As reported this week, GCI Financial CEO Rupert Ashe has stepped
down following the division's integration last week into the wider GCI
From the outside, both events at New Bridge Street House signal an
organisation in flux: Ashe is the second senior PRO to move, following
European MD Alex Mackey's departure last autumn after just eight months
in the post. He left under a cloud - 'by mutual consent' in legalese -
as a prelude to both sides staying quiet on the matter.
And consolidating GCI's finance arm into the main group contrasts
markedly with the company's promise at the end of 2000 to 'rapidly
expand organically through major hires and strategic acquisitions'. As
with other firms in a contracting sector, there have been
Keeping GCI Financial separate from the UK agency - and allowing it to
be seen as distinct through the retention of the GCI Focus name after
that acquisition - can be seen as an attempt to compete on a specialist
basis with market leaders such as Brunswick or Financial Dynamics. The
integration of financial into the wider agency suggests a recognition
that this strategy hasn't worked out as planned - and that competing
with the full-service giants is likely to prove more fruitful.
GCI insists the changes amount to nothing more than sensible management
of assets in difficult conditions; its detractors see it as proof that
GCI, globally or in the UK, has no stomach for creating a presence in
GCI Financial's newly appointed CEO Philip Robinson - he was MD until
Ashe's move - insists 'less than a handful' of fee-earners have been
axed 'on performance or economic grounds. Others who went were support
staff who are effectively replaced by the support staff of GCI UK.'
But some former employees suggested this week that the move was at odds
with the original business plan. 'It was always intended to be
It could just continue this way as a small niche player becoming more
integrated into GCI UK - GCI Financial will effectively cease to exist,'
Robinson says this is nonsense. From an accounting point of view GCI
Financial will remain 'autonomous'. It will retain profit and loss
responsibility and the name will continue. Although he 'would prefer not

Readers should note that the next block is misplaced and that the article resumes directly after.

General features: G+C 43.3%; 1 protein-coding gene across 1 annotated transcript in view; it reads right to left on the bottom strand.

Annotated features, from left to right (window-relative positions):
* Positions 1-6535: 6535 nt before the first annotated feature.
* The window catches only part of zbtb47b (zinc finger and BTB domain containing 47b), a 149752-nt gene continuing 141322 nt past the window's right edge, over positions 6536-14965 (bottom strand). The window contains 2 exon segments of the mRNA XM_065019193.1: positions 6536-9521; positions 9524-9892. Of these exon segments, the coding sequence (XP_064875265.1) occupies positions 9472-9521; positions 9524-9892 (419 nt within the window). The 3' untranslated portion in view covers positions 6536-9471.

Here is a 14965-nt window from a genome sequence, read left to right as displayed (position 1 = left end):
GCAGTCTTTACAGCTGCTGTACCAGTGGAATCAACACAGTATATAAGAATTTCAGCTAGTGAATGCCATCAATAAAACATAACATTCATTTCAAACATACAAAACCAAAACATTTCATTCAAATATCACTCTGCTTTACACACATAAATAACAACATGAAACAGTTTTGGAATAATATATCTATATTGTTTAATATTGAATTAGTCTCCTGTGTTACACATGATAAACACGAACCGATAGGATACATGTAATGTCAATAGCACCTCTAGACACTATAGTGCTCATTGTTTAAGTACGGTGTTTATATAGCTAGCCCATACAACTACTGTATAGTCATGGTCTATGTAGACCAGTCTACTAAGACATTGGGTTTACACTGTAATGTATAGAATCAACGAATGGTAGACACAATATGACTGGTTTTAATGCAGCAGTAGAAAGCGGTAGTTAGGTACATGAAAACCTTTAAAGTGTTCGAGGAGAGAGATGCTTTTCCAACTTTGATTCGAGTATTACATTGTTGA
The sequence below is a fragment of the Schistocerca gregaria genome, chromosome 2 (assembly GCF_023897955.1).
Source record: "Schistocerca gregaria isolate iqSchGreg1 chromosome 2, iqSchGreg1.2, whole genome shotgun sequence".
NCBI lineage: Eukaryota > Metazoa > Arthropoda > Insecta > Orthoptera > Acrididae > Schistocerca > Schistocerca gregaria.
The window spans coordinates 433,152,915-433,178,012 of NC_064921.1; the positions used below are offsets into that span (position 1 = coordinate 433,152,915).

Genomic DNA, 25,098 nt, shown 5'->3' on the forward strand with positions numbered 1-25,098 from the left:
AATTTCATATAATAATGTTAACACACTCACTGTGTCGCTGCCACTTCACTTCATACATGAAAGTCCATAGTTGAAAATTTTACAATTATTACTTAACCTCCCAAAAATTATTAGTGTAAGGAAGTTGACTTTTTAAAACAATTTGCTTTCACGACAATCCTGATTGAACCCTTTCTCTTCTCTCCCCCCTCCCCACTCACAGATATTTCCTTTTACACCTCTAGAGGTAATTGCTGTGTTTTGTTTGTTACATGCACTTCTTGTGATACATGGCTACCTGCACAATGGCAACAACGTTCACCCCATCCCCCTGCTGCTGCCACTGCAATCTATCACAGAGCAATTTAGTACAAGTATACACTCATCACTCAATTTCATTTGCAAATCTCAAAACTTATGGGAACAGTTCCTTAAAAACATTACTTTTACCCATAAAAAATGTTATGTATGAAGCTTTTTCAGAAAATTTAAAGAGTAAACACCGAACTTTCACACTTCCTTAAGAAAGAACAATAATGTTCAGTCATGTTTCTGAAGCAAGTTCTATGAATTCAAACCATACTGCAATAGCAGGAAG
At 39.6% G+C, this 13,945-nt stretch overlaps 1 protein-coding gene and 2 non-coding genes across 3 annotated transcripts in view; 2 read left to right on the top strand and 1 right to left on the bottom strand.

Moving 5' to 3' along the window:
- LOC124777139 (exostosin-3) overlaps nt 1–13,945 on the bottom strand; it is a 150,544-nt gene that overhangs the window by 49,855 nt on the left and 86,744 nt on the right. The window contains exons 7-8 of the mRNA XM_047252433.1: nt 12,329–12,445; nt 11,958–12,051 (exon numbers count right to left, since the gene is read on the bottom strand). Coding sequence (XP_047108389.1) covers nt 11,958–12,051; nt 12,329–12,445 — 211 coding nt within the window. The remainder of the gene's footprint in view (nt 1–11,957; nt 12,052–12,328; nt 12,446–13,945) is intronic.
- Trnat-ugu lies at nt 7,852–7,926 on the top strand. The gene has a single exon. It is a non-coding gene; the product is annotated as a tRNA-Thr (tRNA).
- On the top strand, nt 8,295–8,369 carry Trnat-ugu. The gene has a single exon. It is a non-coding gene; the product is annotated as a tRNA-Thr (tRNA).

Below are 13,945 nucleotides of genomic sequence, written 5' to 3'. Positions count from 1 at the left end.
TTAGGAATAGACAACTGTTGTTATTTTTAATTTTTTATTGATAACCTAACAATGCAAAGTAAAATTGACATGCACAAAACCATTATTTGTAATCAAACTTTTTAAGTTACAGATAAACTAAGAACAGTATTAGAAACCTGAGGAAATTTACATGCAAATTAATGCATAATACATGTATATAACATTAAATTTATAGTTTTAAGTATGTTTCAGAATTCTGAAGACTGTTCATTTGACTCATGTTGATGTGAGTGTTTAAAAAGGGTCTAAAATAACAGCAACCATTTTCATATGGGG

to talk about' fee income for the financial team in particular, the
company is, he claims, comfortable with its position.
Before critics dismiss the integration as a well-spun office move, it
should be noted that Robinson stresses the increase in referrals to
follow a closer embedding of the financial PR unit in the UK business.
If this is true now, it was just as true three years ago.
And despite insisting that the new operation will push for
across-the-board financial work, there is an admission ambitions have
been scaled back. 'At the end of 2000, there was a different market,' he
Ashe, who founded what was then Focus Communications in 1991, is not
leaving the company, but will instead work with clients, chase new
business and develop new products. He denies GCI Financial has turned
its back on plc work to concentrate on property and corporate financial
services, although he admits that there was a falling-off in business
'The stock market was dire last year. We did two (IPOs) compared to a
normal six or seven. We shed jobs to maintain the margin.' The client
list, including Advent, Schroders, Prudential and Mitsubishi, is strong,
he claimed. And the agency won a fresh deal with AT&T towards the end of
But one financial PR industry insider says GCI Financial appeared to be
stuck at a headcount of 30 or so: 'One didn't have the impression of a
snowball gathering pace.' Ashe was 'well-rated and charismatic', the
source added, but 'there is the perception that while the front-end was
compelling there wasn't support around him.'
If the agency's UK financial arm has gone through complex change
recently - senior staff moves are surely evidence of this - the wider UK
agency is in apparently rude and growing health.
In the most recent PRWeek Top 150 table, the agency slipped one place to
eighth, but this can largely be attributed to the acquisitiveness of
BSMG that led to it doubling in size. With just two acquisitions -
accounting for less than ten per cent of its overall fee income - GCI
put on 39 per cent in fees. Its overall income, at more than £16m,
puts it within spitting distance of industry giants such as
The global numbers back this up: Combined with PA network APCO, GCI
recorded a 34 per cent jump in global fees to over £100m in the
most recent PRWeek global rankings, keeping it at 11th. Despite being
owned and run by a US-quoted firm, GCI remains in a stronger market
position in the UK than in its home market.
But group CEO Bob Feldman remains upbeat for the global prospects. He
said this week: 'We are optimistic about 2002. We retained 24 of 25 top
worldwide clients in 2001.' He cites new work with Dell and a deal with
General Motors to handle its worldwide internal comms as flagship wins
over the past year. GCI staff will be hoping he's right.